This Sunday is the fifth annual World Day of the Poor. Pope Francis established this day in 2016 to amplify the needs, hopes and experiences of our sisters and brothers who live in poverty.
The poor you have always with you
The theme for this year comes from Mark’s Gospel: ‘The poor you have always with you’. In his message, Pope Francis discusses the story of the woman who poured precious ointment on Jesus’ head. The disciples were indignant at what they saw as a waste of money:
‘Why was this ointment not sold for three hundred denarii and given to the poor?’
But for Christ, the woman’s actions are a significant moment of understanding and empathy. Pope Francis says:
‘That nameless woman, meant perhaps to represent all those women who down the centuries would be silenced and suffer violence, thus became the first of those women who were significantly present at the supreme moments of Christ’s life: his crucifixion, death, burial and resurrection’.
In this passage, Christ shows the dignity of the woman. And the role she plays is neither small nor insignificant.
The power of sharing
What this shows us, he explains, is that poor people ‘always and everywhere, evangelize us, because they enable us to discover in new ways the true face of the Father’. Pope Francis powerfully reminds us that:
‘The poor are not people “outside” our communities, but brothers and sisters whose sufferings we should share, in an effort to alleviate their difficulties and marginalisation, restore their lost dignity and ensure their necessary social inclusion … Almsgiving is occasional; mutual sharing, on the other hand, is enduring. The former risks gratifying those who perform it and can prove demeaning for those who receive it; the latter strengthens solidarity and lays the necessary foundations for achieving justice’.
Living, not just listening
Sharing with those who are materially poor is no new concept to missionaries. Fr Bonaventure, Missio’s National Director in Kenya found this approach revolutionised the work of missionaries in Kibera, Nairobi’s largest urban settlement. He told us:
‘Priests used to visit to do pastoral work, visit the sick, celebrate the sacraments in the Small Christian Communities and afterwards, in the evening, they would go back to their parish.
This arrangement did not sit well with the people: Priests never connected with the situation in the slum, nor did the people connect with the Priests. This feeling of being regarded as strangers among the people they served challenged the Priests to take action.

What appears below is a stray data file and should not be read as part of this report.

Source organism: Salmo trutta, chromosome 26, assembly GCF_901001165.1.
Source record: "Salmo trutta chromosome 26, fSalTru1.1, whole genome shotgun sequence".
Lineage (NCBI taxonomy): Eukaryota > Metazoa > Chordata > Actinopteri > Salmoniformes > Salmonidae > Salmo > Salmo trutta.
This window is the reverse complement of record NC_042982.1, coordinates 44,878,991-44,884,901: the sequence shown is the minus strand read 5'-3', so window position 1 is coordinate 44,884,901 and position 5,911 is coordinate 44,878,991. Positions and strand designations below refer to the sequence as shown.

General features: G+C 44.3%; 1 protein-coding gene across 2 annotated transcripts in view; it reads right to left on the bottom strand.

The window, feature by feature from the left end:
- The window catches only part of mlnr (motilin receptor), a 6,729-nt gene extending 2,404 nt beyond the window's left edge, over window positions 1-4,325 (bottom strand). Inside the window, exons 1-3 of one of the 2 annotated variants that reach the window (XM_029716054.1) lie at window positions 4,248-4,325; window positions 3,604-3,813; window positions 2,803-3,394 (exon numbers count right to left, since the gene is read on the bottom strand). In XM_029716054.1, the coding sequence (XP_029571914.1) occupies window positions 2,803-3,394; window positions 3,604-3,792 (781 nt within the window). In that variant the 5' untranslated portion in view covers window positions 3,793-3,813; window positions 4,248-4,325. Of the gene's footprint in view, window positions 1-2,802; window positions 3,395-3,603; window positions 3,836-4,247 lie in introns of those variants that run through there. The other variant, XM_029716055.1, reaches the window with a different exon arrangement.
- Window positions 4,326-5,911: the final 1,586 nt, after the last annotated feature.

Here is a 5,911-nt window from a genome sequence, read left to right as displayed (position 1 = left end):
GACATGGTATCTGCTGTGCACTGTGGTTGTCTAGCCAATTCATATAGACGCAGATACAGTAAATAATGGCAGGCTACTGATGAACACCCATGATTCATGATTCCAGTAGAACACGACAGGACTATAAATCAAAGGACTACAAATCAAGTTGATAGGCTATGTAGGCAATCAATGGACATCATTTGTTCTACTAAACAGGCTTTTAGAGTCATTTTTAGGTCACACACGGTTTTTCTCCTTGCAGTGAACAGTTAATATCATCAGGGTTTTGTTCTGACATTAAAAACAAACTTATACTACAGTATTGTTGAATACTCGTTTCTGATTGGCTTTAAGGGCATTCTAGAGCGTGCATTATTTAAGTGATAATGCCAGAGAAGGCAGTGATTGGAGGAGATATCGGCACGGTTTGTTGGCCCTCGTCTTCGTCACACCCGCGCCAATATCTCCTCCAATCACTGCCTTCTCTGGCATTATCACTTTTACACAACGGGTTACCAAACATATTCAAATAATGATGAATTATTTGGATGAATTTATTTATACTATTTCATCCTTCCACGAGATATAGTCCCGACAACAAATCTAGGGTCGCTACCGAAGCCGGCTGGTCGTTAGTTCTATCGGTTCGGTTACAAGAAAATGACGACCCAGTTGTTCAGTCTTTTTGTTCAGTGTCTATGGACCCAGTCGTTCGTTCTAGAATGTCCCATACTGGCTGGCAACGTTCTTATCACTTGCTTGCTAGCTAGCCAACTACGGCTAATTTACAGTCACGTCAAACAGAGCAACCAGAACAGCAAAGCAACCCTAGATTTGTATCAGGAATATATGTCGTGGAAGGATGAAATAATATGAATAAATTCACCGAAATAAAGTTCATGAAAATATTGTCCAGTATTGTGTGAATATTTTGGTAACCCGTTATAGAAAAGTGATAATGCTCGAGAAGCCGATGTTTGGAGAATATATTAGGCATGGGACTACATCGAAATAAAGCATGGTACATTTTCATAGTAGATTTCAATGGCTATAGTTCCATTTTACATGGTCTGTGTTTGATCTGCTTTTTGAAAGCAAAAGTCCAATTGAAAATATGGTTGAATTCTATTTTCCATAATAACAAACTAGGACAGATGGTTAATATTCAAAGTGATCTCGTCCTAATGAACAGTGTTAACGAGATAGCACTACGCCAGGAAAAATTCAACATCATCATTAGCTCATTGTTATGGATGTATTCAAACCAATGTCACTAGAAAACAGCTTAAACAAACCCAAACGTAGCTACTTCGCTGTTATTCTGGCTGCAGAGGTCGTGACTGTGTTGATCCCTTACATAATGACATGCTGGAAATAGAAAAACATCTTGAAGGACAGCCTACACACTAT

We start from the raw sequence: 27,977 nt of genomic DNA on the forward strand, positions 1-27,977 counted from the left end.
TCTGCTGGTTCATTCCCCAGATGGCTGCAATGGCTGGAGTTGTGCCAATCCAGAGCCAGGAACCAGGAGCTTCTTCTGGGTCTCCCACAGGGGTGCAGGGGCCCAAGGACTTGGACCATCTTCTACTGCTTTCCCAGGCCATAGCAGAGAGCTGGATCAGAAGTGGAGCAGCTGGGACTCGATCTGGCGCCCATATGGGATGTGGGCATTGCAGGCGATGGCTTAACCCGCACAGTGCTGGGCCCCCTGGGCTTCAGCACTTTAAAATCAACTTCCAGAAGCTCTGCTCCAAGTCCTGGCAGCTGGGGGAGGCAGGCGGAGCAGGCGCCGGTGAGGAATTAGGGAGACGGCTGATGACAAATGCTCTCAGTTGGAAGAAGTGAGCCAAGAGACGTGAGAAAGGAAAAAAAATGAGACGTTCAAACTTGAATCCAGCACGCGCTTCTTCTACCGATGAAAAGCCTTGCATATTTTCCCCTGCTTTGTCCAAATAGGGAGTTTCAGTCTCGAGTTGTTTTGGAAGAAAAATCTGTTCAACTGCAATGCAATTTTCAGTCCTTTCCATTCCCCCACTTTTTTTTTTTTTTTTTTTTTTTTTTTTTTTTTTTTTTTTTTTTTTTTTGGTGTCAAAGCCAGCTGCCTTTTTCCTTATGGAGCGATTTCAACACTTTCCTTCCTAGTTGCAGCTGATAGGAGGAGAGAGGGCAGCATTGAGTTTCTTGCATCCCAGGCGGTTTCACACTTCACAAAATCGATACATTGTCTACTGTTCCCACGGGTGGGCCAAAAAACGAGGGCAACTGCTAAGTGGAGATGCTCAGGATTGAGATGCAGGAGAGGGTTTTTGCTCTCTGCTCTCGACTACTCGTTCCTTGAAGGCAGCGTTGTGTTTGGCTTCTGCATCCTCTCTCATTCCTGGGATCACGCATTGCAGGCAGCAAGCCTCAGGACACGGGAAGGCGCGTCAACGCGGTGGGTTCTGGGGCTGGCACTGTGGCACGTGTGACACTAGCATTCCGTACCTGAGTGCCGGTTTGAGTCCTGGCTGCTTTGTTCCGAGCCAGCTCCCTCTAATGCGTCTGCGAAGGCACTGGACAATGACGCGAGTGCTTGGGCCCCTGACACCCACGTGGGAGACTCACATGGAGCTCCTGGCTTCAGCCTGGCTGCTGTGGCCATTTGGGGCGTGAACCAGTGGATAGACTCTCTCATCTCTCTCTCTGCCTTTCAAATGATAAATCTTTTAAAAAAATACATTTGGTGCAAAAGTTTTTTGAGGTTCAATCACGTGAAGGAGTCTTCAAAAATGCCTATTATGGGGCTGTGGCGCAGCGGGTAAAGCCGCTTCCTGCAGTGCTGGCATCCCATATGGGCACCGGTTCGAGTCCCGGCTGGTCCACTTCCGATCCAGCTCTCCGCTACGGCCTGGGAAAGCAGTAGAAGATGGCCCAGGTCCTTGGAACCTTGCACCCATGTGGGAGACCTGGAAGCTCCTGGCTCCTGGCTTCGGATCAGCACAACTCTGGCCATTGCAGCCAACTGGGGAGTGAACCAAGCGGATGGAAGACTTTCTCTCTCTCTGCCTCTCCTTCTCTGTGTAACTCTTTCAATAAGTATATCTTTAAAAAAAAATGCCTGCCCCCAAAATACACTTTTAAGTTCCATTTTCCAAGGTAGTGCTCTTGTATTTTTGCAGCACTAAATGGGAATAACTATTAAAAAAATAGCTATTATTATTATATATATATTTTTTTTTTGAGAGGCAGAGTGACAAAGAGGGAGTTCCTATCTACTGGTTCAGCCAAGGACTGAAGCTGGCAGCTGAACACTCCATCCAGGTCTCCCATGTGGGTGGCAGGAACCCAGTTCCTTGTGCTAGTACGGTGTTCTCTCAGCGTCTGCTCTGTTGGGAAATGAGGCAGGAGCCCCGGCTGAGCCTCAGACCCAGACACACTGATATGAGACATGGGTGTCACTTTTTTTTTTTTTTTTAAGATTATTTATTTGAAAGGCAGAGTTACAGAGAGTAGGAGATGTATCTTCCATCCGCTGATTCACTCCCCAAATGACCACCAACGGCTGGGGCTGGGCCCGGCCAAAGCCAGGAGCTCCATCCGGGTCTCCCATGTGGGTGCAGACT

So, they came to live closer to the people and stayed with them in their situation. They were able to learn the language of the slum and so speak to them in a language that endears to the heart. They experienced the challenges’.
On the World Day of the Poor, Pope Francis exhorts the faithful to share with and learn from all people:
‘None are so poor that they cannot give something of themselves in mutual exchange. The poor cannot be only those who receive; they must be put in a position to give, because they know well how to respond with generosity. How many examples of sharing are before our eyes! The poor often teach us about solidarity and sharing. True, they may be people who lack some things, often many things, including the bare necessities, yet they do not lack everything, for they retain the dignity of God’s children that nothing and no one can take away from them’.
We cannot know what we do not witness
Fr Benedict Eugene OMI has worked among plantation workers in Sri Lanka for many years. Immersing himself in their experiences has given him vital insight into the challenges many of them face – insights which faraway government officials and policy makers can miss. He shared with Missio the dire poverty that many plantation workers face. Many of them have worked their whole lives on the plantation. But they are left destitute when they become too old or sick to continue. He says:
‘People living on the estate are under estate management and depend on them for everything. However, even basic needs are not met. Government authorities presume estate management are looking after these people… but hospitals are far away and pregnant women, children and the elderly face many problems. Unnecessary deaths are very common and normal in the plantation sector’.
Ultimately it will always be better to listen rather than tell, and experience rather than listen. This is why Missio supports missionaries living in the communities they serve, and also why the communities themselves tell us what they need and we strive to meet those needs. It’s vital – and increasingly so as the global landscape continues to shift and shape around new threats – that we learn from each other. As the Holy Father says:
‘A different approach to poverty is required. This is a challenge that governments and world institutions need to take up with a farsighted social model capable of countering the new forms of poverty that are now sweeping the world and will decisively affect coming decades. If the poor are marginalised, as if they were to blame for their condition, then the very concept of democracy is jeopardized and every social policy will prove bankrupt’.
On the World Day of the Poor, we pray for all our sisters and brothers living on the knife edge of poverty.
We pray for the courage and compassion, that we may meet them where they are, see in them the face of Christ, and ensure their voices are heard.
If you can, please consider a donation to Missio to support communities living in poverty.